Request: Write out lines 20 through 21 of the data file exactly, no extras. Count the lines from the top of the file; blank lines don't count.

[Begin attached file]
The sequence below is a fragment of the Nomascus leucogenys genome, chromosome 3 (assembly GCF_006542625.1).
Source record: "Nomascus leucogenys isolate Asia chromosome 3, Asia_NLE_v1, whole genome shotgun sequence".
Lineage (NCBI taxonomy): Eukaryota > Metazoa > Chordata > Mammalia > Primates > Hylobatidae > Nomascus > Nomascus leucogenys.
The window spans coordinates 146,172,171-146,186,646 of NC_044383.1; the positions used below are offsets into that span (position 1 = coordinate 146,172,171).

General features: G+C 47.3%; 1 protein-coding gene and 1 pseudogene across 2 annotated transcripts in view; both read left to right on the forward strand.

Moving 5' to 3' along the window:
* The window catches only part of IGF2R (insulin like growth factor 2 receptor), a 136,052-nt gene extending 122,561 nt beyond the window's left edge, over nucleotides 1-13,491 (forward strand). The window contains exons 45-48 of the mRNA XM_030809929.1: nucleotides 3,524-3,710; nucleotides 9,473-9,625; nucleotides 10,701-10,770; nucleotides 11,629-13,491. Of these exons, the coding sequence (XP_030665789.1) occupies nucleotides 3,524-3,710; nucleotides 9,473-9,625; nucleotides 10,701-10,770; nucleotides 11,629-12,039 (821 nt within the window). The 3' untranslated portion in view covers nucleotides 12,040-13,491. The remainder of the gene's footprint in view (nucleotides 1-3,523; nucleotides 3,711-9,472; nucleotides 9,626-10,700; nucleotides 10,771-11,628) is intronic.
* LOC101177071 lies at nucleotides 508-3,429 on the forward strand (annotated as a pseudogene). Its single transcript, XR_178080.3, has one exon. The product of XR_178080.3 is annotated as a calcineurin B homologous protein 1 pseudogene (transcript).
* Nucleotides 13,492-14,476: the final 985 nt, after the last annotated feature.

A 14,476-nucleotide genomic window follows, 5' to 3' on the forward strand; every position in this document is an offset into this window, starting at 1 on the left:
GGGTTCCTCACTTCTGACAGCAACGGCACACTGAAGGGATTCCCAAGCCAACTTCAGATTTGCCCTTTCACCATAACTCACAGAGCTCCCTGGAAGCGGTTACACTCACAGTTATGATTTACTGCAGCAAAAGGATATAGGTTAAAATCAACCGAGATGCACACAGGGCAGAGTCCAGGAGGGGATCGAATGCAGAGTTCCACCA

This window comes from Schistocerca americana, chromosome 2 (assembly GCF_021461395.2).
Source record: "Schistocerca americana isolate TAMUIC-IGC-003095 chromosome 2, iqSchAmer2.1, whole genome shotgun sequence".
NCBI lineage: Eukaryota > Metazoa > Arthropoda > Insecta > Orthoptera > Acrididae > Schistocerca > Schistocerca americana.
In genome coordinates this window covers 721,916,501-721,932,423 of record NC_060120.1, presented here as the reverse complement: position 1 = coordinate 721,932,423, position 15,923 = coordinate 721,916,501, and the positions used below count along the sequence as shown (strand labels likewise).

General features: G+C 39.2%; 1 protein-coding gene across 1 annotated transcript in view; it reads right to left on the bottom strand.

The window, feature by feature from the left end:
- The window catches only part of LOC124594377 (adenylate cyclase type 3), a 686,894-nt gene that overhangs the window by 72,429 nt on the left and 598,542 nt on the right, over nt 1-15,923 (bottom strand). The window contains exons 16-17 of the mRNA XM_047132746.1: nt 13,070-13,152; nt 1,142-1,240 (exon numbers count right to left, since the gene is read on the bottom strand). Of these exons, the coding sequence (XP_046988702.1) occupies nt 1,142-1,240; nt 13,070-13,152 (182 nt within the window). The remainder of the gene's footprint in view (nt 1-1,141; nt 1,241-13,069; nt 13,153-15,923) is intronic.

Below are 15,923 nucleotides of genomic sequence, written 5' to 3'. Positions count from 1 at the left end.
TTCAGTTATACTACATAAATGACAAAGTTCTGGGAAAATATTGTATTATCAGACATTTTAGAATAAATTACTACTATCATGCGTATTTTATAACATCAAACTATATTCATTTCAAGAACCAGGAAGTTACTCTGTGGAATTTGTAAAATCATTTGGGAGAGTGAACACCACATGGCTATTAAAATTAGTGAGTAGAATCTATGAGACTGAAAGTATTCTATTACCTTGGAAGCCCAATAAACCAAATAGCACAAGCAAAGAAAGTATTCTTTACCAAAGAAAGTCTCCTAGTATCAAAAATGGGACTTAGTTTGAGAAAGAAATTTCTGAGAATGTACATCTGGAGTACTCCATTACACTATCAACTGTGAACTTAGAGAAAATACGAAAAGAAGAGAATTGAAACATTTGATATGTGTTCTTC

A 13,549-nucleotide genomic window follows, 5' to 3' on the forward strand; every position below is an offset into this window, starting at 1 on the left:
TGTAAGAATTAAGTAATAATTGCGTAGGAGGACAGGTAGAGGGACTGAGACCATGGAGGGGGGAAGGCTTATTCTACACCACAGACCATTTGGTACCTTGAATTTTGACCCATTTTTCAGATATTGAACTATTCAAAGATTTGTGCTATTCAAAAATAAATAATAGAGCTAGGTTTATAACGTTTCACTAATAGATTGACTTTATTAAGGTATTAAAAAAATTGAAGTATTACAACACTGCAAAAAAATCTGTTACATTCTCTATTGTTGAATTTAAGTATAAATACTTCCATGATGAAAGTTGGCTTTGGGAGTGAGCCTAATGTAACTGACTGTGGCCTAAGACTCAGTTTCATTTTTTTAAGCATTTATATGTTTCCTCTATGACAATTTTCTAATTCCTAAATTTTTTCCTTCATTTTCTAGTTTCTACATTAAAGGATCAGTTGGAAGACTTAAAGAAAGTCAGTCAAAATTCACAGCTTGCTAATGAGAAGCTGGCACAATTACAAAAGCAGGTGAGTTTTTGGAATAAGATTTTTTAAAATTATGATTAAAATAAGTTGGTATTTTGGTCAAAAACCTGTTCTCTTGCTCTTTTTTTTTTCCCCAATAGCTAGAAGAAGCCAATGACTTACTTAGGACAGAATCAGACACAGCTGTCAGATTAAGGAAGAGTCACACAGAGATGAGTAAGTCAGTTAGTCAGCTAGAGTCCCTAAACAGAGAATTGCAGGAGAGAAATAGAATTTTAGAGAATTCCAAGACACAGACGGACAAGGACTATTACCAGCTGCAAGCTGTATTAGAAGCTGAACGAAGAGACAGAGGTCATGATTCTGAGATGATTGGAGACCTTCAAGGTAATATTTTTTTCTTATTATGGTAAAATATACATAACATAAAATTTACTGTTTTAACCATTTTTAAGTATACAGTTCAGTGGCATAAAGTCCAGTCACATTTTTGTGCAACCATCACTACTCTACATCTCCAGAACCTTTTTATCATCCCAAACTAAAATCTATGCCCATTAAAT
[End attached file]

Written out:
TTCAGTTATACTACATAAATGACAAAGTTCTGGGAAAATATTGTATTATCAGACATTTTAGAATAAATTACTACTATCATGCGTATTTTATAACATCAAACTATATTCATTTCAAGAACCAGGAAGTTACTCTGTGGAATTTGTAAAATCATTTGGGAGAGTGAACACCACATGGCTATTAAAATTAGTGAGTAGAATCTATGAGACTGAAAGTATTCTATTACCTTGGAAGCCCAATAAACCAAATAGCACAAGCAAAGAAAGTATTCTTTACCAAAGAAAGTCTCCTAGTATCAAAAATGGGACTTAGTTTGAGAAAGAAATTTCTGAGAATGTACATCTGGAGTACTCCATTACACTATCAACTGTGAACTTAGAGAAAATACGAAAAGAAGAGAATTGAAACATTTGATATGTGTTCTTC

A 13,549-nucleotide genomic window follows, 5' to 3' on the forward strand; every position below is an offset into this window, starting at 1 on the left: